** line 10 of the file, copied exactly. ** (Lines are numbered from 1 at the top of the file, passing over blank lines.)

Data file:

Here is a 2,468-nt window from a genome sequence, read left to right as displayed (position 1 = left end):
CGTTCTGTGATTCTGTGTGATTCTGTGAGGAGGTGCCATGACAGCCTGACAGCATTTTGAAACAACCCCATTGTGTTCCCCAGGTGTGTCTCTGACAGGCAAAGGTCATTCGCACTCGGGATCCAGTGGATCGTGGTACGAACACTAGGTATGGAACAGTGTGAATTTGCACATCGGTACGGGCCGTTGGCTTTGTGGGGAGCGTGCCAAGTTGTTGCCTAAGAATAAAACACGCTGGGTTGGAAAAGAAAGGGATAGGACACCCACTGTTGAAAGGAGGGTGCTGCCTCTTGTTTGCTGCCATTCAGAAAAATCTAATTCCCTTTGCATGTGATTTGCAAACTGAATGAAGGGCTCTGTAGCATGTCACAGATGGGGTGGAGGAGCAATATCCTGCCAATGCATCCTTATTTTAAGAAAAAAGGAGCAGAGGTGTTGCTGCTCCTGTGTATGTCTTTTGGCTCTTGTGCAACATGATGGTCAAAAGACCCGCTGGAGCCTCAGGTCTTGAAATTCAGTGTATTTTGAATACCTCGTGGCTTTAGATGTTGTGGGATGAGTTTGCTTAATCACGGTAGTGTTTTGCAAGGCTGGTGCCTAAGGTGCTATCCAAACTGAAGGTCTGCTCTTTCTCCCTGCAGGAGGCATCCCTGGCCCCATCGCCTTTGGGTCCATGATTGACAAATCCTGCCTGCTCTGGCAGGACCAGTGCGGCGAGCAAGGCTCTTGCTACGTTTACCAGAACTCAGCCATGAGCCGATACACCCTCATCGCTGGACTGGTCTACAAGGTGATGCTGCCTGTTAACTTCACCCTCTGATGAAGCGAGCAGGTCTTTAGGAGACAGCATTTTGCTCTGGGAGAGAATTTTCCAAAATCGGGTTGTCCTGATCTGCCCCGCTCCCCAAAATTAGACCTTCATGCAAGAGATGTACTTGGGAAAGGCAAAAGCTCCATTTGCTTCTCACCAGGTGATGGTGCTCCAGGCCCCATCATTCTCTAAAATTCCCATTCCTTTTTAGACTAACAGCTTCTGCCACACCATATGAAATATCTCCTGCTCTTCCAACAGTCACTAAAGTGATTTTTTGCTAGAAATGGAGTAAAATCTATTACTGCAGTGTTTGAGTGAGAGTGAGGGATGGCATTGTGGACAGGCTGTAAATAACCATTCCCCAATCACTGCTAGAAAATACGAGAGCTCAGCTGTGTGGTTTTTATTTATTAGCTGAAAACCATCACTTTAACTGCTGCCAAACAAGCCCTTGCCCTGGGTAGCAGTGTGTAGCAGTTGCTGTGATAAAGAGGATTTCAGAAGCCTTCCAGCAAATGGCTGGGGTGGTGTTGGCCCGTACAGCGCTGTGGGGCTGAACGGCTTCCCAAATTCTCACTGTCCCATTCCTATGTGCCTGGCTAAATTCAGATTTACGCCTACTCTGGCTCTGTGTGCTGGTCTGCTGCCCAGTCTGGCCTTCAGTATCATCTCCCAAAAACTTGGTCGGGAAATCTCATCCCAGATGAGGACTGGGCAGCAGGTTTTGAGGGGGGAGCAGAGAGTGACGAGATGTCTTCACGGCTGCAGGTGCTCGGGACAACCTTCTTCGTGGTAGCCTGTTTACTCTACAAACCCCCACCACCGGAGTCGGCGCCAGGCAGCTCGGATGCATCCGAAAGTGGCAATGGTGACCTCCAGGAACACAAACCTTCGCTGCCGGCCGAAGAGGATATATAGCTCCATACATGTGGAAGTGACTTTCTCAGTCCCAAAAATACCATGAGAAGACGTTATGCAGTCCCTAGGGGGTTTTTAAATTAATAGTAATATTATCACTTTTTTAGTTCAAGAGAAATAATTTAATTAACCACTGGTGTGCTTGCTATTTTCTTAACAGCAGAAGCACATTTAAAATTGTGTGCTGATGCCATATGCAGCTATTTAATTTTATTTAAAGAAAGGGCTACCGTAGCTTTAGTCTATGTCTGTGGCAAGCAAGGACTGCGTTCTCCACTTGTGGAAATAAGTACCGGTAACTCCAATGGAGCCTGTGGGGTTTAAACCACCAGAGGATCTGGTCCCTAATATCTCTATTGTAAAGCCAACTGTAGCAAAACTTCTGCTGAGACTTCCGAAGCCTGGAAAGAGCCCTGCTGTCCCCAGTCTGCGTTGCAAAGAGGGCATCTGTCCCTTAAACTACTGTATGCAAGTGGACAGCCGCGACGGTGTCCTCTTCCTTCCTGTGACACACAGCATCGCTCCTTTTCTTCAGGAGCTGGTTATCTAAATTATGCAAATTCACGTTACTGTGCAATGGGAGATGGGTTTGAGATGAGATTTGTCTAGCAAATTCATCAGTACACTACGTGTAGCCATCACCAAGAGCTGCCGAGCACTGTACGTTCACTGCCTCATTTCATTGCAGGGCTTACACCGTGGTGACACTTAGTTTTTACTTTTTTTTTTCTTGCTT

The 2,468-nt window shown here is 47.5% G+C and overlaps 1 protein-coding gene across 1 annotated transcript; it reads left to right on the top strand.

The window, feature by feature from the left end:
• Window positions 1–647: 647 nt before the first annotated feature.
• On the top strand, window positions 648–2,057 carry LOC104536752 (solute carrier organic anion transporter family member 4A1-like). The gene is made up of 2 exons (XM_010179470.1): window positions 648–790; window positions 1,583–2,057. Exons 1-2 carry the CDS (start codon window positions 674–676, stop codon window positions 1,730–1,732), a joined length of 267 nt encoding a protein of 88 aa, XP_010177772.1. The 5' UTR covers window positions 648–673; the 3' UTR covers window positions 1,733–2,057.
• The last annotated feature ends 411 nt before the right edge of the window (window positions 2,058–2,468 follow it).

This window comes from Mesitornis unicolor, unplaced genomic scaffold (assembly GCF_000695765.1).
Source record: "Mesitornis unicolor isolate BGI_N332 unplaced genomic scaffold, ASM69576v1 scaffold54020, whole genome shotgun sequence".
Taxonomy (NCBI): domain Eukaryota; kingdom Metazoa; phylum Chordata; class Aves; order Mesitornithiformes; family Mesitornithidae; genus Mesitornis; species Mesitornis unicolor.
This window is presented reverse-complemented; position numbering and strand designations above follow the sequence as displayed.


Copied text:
Taxonomy (NCBI): domain Eukaryota; kingdom Metazoa; phylum Chordata; class Aves; order Mesitornithiformes; family Mesitornithidae; genus Mesitornis; species Mesitornis unicolor.